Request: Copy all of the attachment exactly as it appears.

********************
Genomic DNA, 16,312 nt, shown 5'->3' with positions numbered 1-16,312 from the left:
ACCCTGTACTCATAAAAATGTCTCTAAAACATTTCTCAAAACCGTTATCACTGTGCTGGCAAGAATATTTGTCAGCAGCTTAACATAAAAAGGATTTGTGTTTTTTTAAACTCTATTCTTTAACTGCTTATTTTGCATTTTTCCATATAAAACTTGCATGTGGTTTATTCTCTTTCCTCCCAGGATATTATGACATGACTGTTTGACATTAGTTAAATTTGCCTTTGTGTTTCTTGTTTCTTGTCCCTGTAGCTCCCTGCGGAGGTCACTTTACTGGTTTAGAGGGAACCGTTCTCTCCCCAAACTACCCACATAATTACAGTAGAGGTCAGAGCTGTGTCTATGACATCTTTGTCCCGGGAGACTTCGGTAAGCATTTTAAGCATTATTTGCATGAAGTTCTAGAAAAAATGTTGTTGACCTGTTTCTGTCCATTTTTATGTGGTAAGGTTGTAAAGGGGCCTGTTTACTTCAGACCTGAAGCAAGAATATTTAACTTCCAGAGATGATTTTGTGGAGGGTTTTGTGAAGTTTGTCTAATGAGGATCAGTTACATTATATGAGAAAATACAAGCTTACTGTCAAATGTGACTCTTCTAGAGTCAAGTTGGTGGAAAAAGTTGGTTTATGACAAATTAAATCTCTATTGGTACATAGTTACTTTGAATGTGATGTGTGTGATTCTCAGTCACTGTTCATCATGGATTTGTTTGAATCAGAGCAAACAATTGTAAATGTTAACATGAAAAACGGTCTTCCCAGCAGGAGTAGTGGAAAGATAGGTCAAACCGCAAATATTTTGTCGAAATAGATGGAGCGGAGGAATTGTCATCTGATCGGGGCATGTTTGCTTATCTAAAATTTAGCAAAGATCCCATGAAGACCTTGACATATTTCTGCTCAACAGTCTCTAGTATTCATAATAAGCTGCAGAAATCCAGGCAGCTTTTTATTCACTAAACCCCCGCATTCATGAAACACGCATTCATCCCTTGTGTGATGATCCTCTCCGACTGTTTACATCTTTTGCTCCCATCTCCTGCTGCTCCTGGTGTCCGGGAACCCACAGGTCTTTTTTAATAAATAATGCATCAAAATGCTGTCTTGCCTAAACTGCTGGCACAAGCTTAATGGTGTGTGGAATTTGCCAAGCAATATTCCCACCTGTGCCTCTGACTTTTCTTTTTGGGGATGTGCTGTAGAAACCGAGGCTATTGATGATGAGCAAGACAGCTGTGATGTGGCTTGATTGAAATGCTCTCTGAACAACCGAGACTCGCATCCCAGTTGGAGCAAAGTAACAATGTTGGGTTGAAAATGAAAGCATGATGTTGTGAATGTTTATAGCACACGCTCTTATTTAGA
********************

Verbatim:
Genomic DNA, 16,312 nt, shown 5'->3' with positions numbered 1-16,312 from the left:
ACCCTGTACTCATAAAAATGTCTCTAAAACATTTCTCAAAACCGTTATCACTGTGCTGGCAAGAATATTTGTCAGCAGCTTAACATAAAAAGGATTTGTGTTTTTTTAAACTCTATTCTTTAACTGCTTATTTTGCATTTTTCCATATAAAACTTGCATGTGGTTTATTCTCTTTCCTCCCAGGATATTATGACATGACTGTTTGACATTAGTTAAATTTGCCTTTGTGTTTCTTGTTTCTTGTCCCTGTAGCTCCCTGCGGAGGTCACTTTACTGGTTTAGAGGGAACCGTTCTCTCCCCAAACTACCCACATAATTACAGTAGAGGTCAGAGCTGTGTCTATGACATCTTTGTCCCGGGAGACTTCGGTAAGCATTTTAAGCATTATTTGCATGAAGTTCTAGAAAAAATGTTGTTGACCTGTTTCTGTCCATTTTTATGTGGTAAGGTTGTAAAGGGGCCTGTTTACTTCAGACCTGAAGCAAGAATATTTAACTTCCAGAGATGATTTTGTGGAGGGTTTTGTGAAGTTTGTCTAATGAGGATCAGTTACATTATATGAGAAAATACAAGCTTACTGTCAAATGTGACTCTTCTAGAGTCAAGTTGGTGGAAAAAGTTGGTTTATGACAAATTAAATCTCTATTGGTACATAGTTACTTTGAATGTGATGTGTGTGATTCTCAGTCACTGTTCATCATGGATTTGTTTGAATCAGAGCAAACAATTGTAAATGTTAACATGAAAAACGGTCTTCCCAGCAGGAGTAGTGGAAAGATAGGTCAAACCGCAAATATTTTGTCGAAATAGATGGAGCGGAGGAATTGTCATCTGATCGGGGCATGTTTGCTTATCTAAAATTTAGCAAAGATCCCATGAAGACCTTGACATATTTCTGCTCAACAGTCTCTAGTATTCATAATAAGCTGCAGAAATCCAGGCAGCTTTTTATTCACTAAACCCCCGCATTCATGAAACACGCATTCATCCCTTGTGTGATGATCCTCTCCGACTGTTTACATCTTTTGCTCCCATCTCCTGCTGCTCCTGGTGTCCGGGAACCCACAGGTCTTTTTTAATAAATAATGCATCAAAATGCTGTCTTGCCTAAACTGCTGGCACAAGCTTAATGGTGTGTGGAATTTGCCAAGCAATATTCCCACCTGTGCCTCTGACTTTTCTTTTTGGGGATGTGCTGTAGAAACCGAGGCTATTGATGATGAGCAAGACAGCTGTGATGTGGCTTGATTGAAATGCTCTCTGAACAACCGAGACTCGCATCCCAGTTGGAGCAAAGTAACAATGTTGGGTTGAAAATGAAAGCATGATGTTGTGAATGTTTATAGCACACGCTCTTATTTAGA